Some Thoughts On B&N’s Nook problem

The news from B&N’s Nook division is bad:

The NOOK segment (including digital content, devices and accessories), had revenues of $125 million for the nine-week holiday period, decreasing 60.5% as compared to a year ago.  Device and accessories sales were $88.7 million for the holiday period, a decrease of 66.7% from a year ago, due to lower unit selling volume and lower average selling prices.  Digital content sales were $36.5 million for the holiday period, a decline of 27.3% compared to a year ago due to lower device unit sales and lower average selling prices.

via Barnes & Noble Booksellers.

I’ve got more sympathy for B&N than some, indeed I think we should be thanking it for spending so much of its investors money to discover some important things for us.

For a time it seemed to me that Nook was a success. Perhaps that was naive of me, but it seemed like a good match, dedicated book people selling digital content to dedicated book readers. The lurch towards tablets was probably not a good one, prompted as it was by the iPad and the Kindle Fire, it might have seemed like a fabulous strategy, but in truth (but sadly in retrospect) it was too expensive and too long a game for B&N to ever win against its much better funded and positions rivals.

The big question for B&N is whether there is a profitable ebook and digital content business to be pulled from the mess of Nook. The shocking drop in digital content sells in the holiday period is blamed on two things, lower device sales and lower average selling prices.

Taking those one by one the device sales driving content sales suggests two things which would be clear to anyone looking in on Nook. For too long, the digital content side of the business has been a slave to the device side. Too little effort has been made to open content sales to those without devices, too little effort on gaining ground on smartphones and tablets other than Nooks.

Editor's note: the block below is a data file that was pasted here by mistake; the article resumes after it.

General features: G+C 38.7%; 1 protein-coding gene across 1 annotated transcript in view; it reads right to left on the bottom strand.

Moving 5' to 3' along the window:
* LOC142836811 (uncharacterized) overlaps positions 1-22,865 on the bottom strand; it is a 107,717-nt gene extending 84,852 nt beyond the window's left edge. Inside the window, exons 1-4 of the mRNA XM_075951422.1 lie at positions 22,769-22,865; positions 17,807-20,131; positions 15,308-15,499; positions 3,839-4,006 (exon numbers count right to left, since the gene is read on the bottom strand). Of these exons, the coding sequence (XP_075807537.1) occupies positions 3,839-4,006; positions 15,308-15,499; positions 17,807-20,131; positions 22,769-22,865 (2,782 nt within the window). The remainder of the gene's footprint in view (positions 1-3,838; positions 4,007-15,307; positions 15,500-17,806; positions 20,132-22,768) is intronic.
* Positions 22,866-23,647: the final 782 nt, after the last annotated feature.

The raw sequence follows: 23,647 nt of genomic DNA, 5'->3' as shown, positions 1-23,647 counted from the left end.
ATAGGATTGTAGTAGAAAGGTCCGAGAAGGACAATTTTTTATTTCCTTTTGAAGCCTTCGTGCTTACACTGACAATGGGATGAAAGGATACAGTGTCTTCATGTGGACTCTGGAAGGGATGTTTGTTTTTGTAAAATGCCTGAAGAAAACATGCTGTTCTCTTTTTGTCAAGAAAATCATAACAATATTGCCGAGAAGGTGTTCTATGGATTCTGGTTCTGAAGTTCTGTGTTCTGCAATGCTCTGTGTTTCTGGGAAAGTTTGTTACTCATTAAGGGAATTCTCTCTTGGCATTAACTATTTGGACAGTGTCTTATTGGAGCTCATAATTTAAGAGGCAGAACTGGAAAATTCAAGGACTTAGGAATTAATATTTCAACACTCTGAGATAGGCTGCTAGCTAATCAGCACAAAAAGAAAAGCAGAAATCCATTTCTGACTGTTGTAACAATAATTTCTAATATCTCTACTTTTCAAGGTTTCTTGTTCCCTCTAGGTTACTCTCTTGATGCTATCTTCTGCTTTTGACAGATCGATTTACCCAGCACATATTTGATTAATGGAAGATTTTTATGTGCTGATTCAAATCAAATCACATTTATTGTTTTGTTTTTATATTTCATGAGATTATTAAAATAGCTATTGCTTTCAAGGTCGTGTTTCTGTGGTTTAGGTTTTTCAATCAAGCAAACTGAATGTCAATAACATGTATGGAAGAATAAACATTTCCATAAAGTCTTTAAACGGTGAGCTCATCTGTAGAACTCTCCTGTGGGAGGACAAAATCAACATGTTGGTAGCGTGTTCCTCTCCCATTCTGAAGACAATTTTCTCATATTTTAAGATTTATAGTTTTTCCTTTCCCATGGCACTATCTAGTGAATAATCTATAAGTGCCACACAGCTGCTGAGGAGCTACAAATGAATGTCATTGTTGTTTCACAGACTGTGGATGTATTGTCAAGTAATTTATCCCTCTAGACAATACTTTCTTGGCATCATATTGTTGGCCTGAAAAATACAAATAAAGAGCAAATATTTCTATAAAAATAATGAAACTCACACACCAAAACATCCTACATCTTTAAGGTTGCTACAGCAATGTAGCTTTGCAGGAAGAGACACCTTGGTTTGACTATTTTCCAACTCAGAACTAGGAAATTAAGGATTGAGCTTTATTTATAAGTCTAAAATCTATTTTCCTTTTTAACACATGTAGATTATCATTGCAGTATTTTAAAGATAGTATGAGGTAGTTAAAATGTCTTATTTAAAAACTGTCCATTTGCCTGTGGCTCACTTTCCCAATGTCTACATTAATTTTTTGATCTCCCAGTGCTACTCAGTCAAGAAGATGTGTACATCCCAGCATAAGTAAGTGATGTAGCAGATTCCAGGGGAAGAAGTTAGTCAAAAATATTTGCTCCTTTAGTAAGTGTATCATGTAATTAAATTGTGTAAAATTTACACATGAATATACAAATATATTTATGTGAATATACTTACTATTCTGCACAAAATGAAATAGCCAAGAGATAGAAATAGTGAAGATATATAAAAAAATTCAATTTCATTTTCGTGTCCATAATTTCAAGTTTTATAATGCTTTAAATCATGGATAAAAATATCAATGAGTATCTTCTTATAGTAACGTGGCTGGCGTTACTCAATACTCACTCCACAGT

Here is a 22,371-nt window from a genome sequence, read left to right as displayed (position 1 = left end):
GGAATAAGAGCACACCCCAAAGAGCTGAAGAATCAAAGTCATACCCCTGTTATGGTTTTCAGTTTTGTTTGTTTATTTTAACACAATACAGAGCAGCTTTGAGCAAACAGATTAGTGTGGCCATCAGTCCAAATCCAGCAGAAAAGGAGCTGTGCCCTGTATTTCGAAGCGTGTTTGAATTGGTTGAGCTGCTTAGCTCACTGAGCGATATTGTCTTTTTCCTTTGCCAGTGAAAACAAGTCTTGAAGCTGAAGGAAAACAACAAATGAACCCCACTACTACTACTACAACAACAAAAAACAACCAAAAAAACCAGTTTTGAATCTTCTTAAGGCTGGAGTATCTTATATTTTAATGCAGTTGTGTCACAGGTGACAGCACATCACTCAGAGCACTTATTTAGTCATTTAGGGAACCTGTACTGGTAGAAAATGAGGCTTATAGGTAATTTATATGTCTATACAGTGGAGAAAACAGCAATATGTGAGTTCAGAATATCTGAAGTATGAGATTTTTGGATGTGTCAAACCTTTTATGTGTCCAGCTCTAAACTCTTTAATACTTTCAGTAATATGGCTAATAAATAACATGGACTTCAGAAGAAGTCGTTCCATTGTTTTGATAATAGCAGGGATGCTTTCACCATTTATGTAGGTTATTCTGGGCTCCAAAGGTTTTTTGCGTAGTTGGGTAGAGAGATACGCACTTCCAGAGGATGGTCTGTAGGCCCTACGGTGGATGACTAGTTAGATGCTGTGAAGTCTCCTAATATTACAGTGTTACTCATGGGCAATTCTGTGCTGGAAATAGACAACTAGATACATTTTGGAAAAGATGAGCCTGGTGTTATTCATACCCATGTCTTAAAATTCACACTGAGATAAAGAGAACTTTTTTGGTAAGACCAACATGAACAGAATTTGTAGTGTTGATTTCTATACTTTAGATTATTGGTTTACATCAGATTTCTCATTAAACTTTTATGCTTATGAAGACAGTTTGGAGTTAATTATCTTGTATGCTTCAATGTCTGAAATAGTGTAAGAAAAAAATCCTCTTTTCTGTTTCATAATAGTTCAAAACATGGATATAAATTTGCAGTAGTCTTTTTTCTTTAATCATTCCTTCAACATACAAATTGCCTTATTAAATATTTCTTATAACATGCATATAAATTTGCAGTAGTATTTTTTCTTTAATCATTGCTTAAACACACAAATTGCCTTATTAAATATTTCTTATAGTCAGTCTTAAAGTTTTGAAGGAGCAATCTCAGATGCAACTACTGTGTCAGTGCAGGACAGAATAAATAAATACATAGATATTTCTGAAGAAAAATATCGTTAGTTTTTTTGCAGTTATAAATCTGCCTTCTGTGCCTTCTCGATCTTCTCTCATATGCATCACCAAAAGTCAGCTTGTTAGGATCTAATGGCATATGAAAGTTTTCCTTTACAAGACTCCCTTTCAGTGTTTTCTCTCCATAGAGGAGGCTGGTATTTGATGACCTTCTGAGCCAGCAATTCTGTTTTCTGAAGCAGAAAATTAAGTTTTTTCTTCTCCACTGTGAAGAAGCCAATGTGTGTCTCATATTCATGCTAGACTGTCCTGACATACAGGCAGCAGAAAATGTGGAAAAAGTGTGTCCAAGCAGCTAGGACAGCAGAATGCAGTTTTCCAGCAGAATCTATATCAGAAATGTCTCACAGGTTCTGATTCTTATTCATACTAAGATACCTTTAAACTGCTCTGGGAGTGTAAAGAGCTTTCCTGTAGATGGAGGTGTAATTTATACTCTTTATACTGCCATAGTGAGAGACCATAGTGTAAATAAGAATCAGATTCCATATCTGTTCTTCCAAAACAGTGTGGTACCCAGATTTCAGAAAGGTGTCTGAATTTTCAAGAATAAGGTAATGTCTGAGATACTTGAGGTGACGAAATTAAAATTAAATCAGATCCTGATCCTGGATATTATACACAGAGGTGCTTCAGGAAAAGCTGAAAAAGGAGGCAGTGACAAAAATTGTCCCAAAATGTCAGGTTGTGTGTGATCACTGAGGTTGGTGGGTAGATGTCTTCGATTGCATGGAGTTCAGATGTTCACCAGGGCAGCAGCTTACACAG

If the digital content side is to thrive then B&N will have to encourage readers to buy Nook content everywhere and anywhere they can connect to the web regardless of device and to do so more easily than they currently can (which probably means rethinking the company’s current DRM strategy). In some ways the failure of the tablets (and note, I laud even what might be termed a failure here. B&N has still sold a LOT of devices) probably makes this a likely development anyway. Hopefully it will be a rapid one too.

The second issue is a bigger one in many ways. Average selling price is falling across the ebook space (or, at least, it would appear to be). Only increased unit sales will make up for that. However, if B&N is suffering more from this problem than others, not even unit sales will suffice to push it along.

What’s more, if unit sales don’t increase in line with the market, B&N will begin losing market share (if it hasn’t already). It’ll have to either increase its stock of exclusive content (which sounds like an impossible task given Amazon’s attractiveness in this area) or get market share back through converting customers of one platform to Nook readers, or grow quicker than the market as a whole, or by slowing down the flood of exclusive titles that Amazon is building somehow enabling them to capture some of that value.